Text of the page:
Rio de Janeiro's famous Carnival celebration starts in one week, but a statewide police strike could put the event's visitors in danger.

On Friday, unions representing the city's police, firefighters and military police voted to strike and to protest in downtown Rio de Janeiro.

The unions are demanding higher wages. The city legislature recently agreed to a 39 percent raise staggered over the next two years, but Rio state police, who are some of the lowest paid in all of Brazil, don't feel that the figure is fair.

What was approved today does not meet our demands, Union leader Helio Oliveira told The Associated Press.

It's half of what we want, and won't be given all at once. We want a new proposal, with a salary offer that is enough to meet our needs.

“We didn’t want to strike,” Paulo Nascimento, a search and rescue firefighter, told the news agency. “We’re putting this on Governor Sergio Cabral’s conscience.”

Some 56,000 officers and personnel walked off the job midday Friday. But knowing that Rio is one of the most dangerous cities in the world -- there are about 2,000 murders in the city each year, and police kill an additional 1,000 people during battles with drug dealers and gangs -- the unions have decided to keep one-third of the security force on the job.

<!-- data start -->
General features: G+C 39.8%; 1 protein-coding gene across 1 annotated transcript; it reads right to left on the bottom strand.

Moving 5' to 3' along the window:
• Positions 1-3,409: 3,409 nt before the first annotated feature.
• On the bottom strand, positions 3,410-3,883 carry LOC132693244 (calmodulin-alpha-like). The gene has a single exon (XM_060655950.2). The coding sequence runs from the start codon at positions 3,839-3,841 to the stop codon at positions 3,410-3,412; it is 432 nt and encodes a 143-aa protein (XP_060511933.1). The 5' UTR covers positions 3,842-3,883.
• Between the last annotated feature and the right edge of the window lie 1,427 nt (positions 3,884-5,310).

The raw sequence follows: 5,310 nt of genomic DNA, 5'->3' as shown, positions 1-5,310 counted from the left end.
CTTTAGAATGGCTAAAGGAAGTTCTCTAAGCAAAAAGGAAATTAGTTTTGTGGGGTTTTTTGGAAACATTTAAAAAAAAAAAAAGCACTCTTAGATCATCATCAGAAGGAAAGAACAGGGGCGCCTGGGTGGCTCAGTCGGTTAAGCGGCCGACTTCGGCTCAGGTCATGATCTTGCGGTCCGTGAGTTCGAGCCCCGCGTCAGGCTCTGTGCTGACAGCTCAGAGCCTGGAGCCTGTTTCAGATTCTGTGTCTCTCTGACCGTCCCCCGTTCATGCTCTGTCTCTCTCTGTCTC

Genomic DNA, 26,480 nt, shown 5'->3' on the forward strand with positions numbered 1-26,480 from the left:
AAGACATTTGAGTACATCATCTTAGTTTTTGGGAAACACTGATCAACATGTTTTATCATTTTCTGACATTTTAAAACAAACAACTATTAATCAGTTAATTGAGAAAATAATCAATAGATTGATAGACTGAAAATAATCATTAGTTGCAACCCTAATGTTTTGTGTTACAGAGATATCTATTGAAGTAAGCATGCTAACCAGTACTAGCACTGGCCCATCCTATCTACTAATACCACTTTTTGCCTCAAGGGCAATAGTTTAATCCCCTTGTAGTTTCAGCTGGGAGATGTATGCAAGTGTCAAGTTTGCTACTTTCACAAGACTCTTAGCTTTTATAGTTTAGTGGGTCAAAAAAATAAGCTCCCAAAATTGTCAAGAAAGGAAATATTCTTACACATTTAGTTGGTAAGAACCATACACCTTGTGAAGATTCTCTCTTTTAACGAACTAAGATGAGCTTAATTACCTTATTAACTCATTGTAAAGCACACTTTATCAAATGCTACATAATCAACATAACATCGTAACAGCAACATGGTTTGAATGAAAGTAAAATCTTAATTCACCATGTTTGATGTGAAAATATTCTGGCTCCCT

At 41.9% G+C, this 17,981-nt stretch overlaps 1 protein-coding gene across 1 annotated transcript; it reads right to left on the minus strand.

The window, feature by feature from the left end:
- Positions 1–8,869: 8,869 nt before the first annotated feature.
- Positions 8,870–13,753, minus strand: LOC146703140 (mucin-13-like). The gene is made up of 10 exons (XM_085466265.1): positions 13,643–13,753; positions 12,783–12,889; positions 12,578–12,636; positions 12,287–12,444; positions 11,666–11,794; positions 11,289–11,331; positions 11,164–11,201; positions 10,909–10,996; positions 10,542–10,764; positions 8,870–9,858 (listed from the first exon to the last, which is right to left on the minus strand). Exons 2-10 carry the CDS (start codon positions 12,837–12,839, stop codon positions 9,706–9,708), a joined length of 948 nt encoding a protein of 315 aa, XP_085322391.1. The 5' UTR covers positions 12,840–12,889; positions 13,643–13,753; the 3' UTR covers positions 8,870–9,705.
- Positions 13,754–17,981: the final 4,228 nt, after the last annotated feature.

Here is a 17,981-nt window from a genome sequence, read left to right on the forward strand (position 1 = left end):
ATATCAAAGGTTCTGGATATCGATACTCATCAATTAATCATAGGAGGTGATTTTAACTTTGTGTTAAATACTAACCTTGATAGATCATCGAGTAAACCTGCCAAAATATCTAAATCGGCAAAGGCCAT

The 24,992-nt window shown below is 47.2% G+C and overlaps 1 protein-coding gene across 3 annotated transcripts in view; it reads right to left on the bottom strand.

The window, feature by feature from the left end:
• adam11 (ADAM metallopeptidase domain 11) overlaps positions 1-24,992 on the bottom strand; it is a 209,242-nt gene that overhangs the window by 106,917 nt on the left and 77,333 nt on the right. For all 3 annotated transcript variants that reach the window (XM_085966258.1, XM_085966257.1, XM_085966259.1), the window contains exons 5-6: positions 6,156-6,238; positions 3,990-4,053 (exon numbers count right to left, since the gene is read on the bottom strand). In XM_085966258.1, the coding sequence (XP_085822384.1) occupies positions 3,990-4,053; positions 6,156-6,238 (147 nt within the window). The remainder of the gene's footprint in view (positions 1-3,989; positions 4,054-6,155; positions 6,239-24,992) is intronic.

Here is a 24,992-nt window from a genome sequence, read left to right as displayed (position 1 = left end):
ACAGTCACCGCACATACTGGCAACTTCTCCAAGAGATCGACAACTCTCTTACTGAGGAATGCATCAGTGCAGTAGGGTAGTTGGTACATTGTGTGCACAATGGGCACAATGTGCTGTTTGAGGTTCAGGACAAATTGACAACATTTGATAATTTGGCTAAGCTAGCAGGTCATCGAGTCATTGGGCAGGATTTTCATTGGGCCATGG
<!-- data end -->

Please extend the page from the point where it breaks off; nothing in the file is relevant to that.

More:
There isn't any stoppage of any service for citizens, the military police union said in a statement. About 14,000 Brazilian troops are on standby in case the situation gets out of control.

Nonetheless, a police strike does not historically bode well for the people of Rio. Last week, after police in the city of Salvador staged a strike, the murder rate in the city doubled.

This could be a disastrous indication of what might happen when 800,000 tourists flock to Rio de Janeiro for Carnival. The annual event is a cash cow for the city, bringing in $500 million a year.